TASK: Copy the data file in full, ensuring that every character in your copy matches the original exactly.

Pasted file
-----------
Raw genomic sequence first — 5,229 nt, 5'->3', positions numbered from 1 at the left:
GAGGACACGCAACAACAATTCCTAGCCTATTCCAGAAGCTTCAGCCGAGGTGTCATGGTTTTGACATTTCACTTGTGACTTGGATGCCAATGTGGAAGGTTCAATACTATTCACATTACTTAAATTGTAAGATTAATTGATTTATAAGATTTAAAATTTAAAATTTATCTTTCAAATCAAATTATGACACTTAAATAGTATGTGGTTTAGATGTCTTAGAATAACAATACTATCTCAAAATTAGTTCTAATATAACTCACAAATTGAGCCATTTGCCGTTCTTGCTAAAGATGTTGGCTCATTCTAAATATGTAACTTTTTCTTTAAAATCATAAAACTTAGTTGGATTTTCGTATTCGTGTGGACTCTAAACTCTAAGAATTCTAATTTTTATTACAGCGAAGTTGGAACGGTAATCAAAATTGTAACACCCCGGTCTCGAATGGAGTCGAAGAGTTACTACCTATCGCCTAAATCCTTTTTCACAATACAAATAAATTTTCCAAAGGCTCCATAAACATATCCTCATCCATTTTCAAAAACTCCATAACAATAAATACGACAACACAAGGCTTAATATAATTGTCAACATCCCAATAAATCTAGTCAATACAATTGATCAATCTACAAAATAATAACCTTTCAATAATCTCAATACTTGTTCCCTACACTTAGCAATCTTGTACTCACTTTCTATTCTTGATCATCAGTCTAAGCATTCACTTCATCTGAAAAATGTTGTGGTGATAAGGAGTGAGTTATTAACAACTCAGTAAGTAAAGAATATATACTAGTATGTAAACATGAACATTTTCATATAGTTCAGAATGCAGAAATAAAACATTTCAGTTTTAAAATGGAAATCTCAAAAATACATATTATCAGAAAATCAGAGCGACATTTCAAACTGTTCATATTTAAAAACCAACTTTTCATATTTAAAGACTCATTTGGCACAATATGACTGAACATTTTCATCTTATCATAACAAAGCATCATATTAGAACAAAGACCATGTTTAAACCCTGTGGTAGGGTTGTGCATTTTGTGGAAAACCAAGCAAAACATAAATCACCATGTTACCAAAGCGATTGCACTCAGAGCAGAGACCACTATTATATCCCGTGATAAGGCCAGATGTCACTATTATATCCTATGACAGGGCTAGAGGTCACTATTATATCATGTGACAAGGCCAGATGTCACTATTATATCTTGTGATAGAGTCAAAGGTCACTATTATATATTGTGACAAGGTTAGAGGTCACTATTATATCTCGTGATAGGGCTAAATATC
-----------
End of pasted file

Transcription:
Raw genomic sequence first — 5,229 nt, 5'->3', positions numbered from 1 at the left:
GAGGACACGCAACAACAATTCCTAGCCTATTCCAGAAGCTTCAGCCGAGGTGTCATGGTTTTGACATTTCACTTGTGACTTGGATGCCAATGTGGAAGGTTCAATACTATTCACATTACTTAAATTGTAAGATTAATTGATTTATAAGATTTAAAATTTAAAATTTATCTTTCAAATCAAATTATGACACTTAAATAGTATGTGGTTTAGATGTCTTAGAATAACAATACTATCTCAAAATTAGTTCTAATATAACTCACAAATTGAGCCATTTGCCGTTCTTGCTAAAGATGTTGGCTCATTCTAAATATGTAACTTTTTCTTTAAAATCATAAAACTTAGTTGGATTTTCGTATTCGTGTGGACTCTAAACTCTAAGAATTCTAATTTTTATTACAGCGAAGTTGGAACGGTAATCAAAATTGTAACACCCCGGTCTCGAATGGAGTCGAAGAGTTACTACCTATCGCCTAAATCCTTTTTCACAATACAAATAAATTTTCCAAAGGCTCCATAAACATATCCTCATCCATTTTCAAAAACTCCATAACAATAAATACGACAACACAAGGCTTAATATAATTGTCAACATCCCAATAAATCTAGTCAATACAATTGATCAATCTACAAAATAATAACCTTTCAATAATCTCAATACTTGTTCCCTACACTTAGCAATCTTGTACTCACTTTCTATTCTTGATCATCAGTCTAAGCATTCACTTCATCTGAAAAATGTTGTGGTGATAAGGAGTGAGTTATTAACAACTCAGTAAGTAAAGAATATATACTAGTATGTAAACATGAACATTTTCATATAGTTCAGAATGCAGAAATAAAACATTTCAGTTTTAAAATGGAAATCTCAAAAATACATATTATCAGAAAATCAGAGCGACATTTCAAACTGTTCATATTTAAAAACCAACTTTTCATATTTAAAGACTCATTTGGCACAATATGACTGAACATTTTCATCTTATCATAACAAAGCATCATATTAGAACAAAGACCATGTTTAAACCCTGTGGTAGGGTTGTGCATTTTGTGGAAAACCAAGCAAAACATAAATCACCATGTTACCAAAGCGATTGCACTCAGAGCAGAGACCACTATTATATCCCGTGATAAGGCCAGATGTCACTATTATATCCTATGACAGGGCTAGAGGTCACTATTATATCATGTGACAAGGCCAGATGTCACTATTATATCTTGTGATAGAGTCAAAGGTCACTATTATATATTGTGACAAGGTTAGAGGTCACTATTATATCTCGTGATAGGGCTAAATATC